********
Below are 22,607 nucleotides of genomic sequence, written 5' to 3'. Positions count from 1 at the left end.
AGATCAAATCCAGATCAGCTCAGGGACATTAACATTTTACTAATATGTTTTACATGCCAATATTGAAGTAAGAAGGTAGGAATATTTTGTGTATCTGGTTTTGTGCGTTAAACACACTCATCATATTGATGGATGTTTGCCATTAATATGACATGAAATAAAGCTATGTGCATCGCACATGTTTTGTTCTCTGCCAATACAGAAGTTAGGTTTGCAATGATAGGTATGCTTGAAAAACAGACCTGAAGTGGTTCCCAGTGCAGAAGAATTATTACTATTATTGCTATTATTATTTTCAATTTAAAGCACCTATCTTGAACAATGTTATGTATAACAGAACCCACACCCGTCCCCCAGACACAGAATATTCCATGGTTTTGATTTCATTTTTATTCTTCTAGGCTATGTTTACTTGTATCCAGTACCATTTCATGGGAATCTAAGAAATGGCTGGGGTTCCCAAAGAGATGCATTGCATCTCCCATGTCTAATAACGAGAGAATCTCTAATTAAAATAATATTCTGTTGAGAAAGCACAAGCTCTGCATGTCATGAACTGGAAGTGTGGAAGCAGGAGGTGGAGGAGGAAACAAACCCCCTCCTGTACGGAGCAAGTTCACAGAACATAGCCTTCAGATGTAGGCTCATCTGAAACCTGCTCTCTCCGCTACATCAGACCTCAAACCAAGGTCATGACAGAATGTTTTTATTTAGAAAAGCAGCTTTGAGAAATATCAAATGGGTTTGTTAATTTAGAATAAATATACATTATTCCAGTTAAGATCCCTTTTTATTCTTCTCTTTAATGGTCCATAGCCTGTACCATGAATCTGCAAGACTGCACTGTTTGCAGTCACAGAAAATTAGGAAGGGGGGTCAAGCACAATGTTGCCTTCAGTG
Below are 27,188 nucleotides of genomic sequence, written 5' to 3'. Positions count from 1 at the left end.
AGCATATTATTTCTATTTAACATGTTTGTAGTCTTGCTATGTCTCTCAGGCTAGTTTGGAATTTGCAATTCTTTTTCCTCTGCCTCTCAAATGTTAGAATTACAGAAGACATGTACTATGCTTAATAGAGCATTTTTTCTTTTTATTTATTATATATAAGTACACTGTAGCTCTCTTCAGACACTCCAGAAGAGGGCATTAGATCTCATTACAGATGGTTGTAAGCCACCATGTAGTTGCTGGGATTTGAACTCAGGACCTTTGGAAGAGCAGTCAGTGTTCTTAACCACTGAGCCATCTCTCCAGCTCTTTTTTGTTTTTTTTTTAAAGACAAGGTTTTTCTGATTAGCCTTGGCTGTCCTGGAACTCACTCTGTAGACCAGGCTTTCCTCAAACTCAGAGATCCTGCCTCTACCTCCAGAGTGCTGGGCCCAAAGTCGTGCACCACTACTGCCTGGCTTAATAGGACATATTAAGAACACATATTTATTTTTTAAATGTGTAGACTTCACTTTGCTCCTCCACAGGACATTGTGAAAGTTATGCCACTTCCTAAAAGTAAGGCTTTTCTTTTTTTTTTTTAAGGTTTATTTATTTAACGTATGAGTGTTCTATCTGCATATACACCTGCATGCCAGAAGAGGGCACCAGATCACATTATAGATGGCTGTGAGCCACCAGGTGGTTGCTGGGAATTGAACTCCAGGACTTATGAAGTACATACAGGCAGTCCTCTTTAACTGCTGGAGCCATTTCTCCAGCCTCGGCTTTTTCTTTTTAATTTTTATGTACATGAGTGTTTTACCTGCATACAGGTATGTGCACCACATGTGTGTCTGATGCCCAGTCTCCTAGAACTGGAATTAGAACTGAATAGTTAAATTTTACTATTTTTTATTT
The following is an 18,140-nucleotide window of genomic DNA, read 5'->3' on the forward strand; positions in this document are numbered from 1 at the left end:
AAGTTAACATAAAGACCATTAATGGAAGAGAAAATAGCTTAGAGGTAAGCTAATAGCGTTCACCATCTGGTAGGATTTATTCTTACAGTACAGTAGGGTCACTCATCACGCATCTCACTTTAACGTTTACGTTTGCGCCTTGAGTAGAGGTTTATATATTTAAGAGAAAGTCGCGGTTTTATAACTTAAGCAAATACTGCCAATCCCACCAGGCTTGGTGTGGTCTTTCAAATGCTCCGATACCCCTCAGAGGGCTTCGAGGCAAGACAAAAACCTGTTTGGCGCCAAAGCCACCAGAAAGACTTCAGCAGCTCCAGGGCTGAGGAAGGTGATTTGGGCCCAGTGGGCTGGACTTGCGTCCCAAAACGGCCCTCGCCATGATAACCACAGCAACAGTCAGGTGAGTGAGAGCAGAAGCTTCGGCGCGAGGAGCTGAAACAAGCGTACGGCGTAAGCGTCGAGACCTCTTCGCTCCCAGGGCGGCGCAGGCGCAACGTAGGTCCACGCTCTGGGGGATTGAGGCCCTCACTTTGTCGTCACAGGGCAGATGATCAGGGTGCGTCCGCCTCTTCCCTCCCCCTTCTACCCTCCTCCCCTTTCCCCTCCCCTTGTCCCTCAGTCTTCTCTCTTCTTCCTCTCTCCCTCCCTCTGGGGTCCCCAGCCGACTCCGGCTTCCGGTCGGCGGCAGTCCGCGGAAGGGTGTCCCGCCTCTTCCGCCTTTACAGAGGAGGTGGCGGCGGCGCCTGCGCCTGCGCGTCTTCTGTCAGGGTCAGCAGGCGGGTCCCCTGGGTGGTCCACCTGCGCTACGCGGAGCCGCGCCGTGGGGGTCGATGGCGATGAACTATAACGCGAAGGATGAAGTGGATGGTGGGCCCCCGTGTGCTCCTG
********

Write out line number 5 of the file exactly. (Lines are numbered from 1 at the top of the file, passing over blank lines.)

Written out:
The following is an 18,140-nucleotide window of genomic DNA, read 5'->3' on the forward strand; positions in this document are numbered from 1 at the left end: